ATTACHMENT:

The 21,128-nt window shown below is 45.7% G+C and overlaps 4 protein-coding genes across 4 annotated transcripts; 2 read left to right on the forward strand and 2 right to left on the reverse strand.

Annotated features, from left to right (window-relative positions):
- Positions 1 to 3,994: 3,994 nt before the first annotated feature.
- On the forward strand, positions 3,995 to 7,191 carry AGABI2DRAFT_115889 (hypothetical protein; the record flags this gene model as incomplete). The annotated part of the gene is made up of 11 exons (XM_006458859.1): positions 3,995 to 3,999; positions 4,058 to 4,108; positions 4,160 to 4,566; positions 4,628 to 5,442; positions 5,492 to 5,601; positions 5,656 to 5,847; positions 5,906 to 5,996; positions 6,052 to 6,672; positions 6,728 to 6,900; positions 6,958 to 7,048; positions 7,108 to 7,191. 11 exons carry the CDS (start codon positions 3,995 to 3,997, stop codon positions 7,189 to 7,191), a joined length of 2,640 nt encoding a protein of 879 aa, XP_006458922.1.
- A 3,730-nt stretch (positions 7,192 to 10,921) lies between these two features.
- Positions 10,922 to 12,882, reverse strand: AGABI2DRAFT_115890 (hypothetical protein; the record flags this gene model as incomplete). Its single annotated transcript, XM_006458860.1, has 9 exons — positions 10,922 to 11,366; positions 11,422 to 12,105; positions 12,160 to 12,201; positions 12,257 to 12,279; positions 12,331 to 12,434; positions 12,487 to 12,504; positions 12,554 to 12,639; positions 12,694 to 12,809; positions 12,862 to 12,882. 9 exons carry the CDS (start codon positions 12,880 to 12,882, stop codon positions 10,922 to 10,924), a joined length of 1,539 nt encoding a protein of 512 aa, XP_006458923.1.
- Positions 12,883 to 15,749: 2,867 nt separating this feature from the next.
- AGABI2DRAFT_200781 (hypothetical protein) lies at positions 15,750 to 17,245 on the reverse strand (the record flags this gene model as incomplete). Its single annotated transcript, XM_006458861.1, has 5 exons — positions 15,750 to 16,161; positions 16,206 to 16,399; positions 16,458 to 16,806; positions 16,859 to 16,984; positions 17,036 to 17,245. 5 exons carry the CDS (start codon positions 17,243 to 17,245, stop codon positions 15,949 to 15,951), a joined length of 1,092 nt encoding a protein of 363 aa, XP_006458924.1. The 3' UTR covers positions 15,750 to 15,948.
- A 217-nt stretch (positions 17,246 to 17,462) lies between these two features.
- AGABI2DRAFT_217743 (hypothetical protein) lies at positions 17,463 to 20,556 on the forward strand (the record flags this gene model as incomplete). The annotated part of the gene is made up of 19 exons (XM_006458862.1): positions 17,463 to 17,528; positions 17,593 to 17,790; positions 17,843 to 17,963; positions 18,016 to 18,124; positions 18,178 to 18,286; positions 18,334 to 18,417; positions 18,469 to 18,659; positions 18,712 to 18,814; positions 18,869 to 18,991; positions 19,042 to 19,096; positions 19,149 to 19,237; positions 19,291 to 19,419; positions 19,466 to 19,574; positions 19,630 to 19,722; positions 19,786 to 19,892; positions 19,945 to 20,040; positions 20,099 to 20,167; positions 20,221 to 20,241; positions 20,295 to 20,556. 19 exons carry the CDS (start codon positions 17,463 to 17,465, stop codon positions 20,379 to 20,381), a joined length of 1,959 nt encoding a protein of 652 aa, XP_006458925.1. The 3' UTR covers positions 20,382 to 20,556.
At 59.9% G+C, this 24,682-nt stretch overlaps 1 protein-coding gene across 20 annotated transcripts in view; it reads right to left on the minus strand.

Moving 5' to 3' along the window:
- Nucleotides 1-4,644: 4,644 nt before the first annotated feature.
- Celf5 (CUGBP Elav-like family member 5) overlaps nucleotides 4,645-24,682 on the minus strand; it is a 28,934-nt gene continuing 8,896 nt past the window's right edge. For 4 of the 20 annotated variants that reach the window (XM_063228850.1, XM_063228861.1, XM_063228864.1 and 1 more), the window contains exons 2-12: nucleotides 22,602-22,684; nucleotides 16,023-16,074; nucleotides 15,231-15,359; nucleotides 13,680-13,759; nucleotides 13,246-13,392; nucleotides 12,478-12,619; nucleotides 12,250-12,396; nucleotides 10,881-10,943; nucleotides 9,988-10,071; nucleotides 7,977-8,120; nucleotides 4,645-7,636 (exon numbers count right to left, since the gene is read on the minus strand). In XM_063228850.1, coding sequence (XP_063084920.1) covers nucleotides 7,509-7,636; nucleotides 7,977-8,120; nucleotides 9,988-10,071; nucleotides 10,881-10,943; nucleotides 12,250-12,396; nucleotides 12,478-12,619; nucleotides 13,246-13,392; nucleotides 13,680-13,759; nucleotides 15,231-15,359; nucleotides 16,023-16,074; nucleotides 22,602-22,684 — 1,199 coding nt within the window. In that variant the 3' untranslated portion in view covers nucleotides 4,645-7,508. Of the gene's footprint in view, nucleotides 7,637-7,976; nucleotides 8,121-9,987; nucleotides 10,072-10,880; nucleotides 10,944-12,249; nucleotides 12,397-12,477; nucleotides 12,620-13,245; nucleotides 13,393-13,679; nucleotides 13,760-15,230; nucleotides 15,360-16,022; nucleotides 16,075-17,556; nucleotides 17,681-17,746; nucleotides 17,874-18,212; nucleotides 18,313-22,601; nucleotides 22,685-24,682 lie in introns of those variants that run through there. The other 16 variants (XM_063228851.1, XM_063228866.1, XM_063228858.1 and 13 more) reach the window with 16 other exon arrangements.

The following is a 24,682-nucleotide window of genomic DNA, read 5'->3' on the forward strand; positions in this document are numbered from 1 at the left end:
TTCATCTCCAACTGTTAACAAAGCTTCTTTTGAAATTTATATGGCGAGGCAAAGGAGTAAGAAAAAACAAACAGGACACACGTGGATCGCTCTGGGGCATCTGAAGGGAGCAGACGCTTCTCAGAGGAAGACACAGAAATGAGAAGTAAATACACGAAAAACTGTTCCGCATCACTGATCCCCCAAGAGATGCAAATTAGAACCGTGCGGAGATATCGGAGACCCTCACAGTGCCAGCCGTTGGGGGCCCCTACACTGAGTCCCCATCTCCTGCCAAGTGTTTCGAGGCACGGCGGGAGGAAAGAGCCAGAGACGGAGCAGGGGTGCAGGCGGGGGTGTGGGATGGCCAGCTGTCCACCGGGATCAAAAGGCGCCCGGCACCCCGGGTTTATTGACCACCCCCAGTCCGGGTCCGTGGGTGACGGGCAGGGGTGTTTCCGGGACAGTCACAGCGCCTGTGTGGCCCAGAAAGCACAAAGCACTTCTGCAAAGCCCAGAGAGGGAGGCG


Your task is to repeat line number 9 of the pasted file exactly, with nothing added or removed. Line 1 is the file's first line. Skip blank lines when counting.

- A 217-nt stretch (positions 17,246 to 17,462) lies between these two features.